Clearwater Basin Bioenergy Assessment Project
Bio-IDeX: mapping regional assets and examining the roles that particular regions play in the emerging biofuels economy
Identifying and engaging communities along the biomass to biofuel supply chain is a critical component of NARA. Faculty and students from Washington State University's Integrated Design Experience (IDeX) and the University of Idaho's Bioregional Planning and Community Design Program (BIOP) (Bio-IDeX for short) are mapping regional assets and examining the roles that particular regions play in the emerging biofuels economy. By allying these two novel programs with NARA logistics and conversion experts, the Bio-IDeX teams are working on planning and design projects to develop inspired solutions that address key aspects of the supply chain in communities throughout the Pacific Northwest. Our output of these year-long experiences is to develop coalitions along the supply chain while assisting regional entities to understand key planning and infrastructure gaps necessary for them to participate.
During the 2011/2012 academic year, the Bio-IDeX teams are working in the five county Clearwater Basin, tasked with evaluating woody biomass resources and opportunities for the region to play a role in the biomass to biofuels supply chain (e.g., getting slash out of the forests, to chipping/processing facilities, to shipping terminals, and beyond). We are evaluating specific sites that could play key roles in a future supply chain that would move woody biomass from the forest, to a conversion site to produce an alcohol, which could eventually be shipped to the coast for final refining to biofuel. The purpose of focusing on actual sites is to provide a real-life context to the design and deployment challenges that a future industry might face. Our choice of these sites is based on key attributes for the supply chain but does not necessarily imply that any future business will develop.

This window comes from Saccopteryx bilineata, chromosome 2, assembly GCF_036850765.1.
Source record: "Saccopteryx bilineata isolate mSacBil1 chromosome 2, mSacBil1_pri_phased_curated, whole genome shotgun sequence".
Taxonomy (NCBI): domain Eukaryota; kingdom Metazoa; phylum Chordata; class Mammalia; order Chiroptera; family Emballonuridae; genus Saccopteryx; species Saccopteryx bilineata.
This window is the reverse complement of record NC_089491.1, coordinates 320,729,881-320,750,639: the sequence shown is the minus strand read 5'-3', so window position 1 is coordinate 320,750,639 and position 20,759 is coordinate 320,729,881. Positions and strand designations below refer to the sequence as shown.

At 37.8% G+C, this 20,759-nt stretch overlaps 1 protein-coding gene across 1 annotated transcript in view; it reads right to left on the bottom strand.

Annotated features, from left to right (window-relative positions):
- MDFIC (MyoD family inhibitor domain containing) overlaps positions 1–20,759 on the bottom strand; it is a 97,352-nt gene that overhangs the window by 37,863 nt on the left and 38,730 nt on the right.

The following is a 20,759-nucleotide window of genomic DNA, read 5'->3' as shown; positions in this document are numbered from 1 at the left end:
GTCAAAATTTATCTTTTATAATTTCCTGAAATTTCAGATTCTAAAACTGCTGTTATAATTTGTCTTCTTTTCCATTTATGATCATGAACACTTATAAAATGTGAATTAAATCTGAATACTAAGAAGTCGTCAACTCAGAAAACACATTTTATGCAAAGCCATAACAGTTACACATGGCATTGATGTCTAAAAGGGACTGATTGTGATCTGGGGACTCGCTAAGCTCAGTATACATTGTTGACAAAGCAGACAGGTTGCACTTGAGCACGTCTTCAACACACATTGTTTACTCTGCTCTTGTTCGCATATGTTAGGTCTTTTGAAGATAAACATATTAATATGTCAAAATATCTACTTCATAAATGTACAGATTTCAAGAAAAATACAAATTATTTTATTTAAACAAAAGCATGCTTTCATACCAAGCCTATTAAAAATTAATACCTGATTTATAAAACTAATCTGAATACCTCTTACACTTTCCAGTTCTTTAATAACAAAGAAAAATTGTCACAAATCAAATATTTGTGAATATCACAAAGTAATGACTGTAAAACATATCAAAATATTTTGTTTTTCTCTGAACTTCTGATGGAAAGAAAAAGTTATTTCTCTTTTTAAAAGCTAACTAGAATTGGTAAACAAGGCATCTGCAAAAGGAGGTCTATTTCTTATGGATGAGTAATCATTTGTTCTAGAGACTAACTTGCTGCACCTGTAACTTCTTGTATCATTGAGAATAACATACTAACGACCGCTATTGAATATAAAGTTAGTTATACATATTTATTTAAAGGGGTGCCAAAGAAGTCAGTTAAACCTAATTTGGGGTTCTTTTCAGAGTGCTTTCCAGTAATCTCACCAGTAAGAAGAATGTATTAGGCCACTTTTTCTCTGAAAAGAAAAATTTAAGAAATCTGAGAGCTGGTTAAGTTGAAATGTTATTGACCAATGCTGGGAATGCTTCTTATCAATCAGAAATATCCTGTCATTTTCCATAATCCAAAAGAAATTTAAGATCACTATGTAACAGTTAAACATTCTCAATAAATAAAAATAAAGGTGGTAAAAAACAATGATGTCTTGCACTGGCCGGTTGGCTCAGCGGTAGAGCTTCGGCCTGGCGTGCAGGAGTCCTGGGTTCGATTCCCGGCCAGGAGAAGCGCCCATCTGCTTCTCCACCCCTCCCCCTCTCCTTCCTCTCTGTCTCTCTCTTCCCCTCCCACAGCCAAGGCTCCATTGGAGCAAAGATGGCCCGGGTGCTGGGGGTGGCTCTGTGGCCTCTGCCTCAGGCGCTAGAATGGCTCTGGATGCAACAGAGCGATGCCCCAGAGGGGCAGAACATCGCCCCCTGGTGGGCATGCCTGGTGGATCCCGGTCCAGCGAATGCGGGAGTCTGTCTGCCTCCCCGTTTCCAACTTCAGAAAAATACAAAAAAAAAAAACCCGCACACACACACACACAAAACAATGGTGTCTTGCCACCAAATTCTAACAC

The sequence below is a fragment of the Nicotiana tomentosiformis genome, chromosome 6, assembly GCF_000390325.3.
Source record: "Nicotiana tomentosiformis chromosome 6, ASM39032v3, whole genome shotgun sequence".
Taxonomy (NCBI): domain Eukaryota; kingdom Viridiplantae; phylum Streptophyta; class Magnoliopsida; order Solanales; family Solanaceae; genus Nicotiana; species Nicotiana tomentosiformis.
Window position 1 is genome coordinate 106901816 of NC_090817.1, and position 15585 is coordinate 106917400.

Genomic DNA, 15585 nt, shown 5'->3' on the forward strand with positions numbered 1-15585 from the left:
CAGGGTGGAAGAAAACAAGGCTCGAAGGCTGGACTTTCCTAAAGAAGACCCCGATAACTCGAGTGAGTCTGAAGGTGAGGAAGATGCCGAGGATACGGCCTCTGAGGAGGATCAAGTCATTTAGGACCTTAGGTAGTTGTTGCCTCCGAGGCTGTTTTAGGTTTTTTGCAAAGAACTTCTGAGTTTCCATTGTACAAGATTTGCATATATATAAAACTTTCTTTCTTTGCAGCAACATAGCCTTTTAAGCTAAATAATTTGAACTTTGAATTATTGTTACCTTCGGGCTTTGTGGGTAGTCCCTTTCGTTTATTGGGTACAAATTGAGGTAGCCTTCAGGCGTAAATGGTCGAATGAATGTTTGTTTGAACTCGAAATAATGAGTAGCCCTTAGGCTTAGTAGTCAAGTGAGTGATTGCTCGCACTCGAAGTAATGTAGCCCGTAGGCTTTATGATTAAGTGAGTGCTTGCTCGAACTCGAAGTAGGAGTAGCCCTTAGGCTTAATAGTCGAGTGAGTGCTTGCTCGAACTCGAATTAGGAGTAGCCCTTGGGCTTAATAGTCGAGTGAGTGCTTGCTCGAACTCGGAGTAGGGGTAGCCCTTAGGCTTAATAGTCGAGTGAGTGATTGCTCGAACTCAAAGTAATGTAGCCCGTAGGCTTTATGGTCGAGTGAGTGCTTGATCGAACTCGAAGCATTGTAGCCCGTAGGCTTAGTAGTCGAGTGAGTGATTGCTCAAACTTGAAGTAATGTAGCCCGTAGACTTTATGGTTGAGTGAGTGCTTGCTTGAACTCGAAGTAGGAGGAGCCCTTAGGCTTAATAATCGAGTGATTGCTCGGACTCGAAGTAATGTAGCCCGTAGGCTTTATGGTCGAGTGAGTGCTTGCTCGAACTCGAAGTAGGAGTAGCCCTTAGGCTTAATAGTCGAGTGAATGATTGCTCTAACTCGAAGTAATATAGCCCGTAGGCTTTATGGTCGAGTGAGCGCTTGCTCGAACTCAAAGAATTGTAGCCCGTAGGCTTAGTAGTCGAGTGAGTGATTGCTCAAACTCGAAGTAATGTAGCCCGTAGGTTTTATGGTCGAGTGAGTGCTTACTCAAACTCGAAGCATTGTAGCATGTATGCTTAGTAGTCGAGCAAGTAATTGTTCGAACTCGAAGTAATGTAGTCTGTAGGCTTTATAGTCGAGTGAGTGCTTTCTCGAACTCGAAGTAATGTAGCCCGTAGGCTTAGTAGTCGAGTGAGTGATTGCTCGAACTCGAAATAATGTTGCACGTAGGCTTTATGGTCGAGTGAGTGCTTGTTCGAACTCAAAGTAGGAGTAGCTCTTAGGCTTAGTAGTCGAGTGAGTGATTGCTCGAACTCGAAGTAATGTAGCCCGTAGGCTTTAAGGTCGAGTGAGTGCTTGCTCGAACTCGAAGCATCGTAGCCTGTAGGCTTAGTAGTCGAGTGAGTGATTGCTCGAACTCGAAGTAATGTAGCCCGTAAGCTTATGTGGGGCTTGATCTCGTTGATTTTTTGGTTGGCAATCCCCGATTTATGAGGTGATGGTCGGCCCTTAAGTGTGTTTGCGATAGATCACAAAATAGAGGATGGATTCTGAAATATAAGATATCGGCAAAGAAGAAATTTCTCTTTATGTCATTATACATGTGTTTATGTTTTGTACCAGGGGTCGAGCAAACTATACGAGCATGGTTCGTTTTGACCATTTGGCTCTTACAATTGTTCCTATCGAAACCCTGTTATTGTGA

An added benefit of this approach to supply chain design, is that this same network could also be deployed in developing biomass for bioenergy or biopower options.
The Clearwater Basin Bioenergy Assessment Project (CBBAP) is a collaborative effort to assess the Clearwater Basin’s potential as a link in the biofuel supply chain for the Pacific Northwest. The chain spans the extensive process of turning raw wood (i.e., woody biomass) into liquid aviation biofuel (i.e., isobutinol). The region has the potential to play a key role in the aviation biofuel industry due to its abundance of natural resources, skilled labor, and existing infrastructure. CBBAP aims to evaluate the advantages of three different sites within the region using a holistic approach to better understand the economic, social, and environmental impacts of the biofuels industry on this region. Students and faculty from the University of Idaho and Washington State University are working together through the Northwest Advanced Renewables Alliance (NARA), funded by the US Department of Agriculture, to evaluate the region from an interdisciplinary perspective.
Clearwater Basin Sites
The site teams are evaluating the potential use/re-use of several sites throughout the Clearwater Basin that may lend themselves to use in the biomass to biofuels supply chain.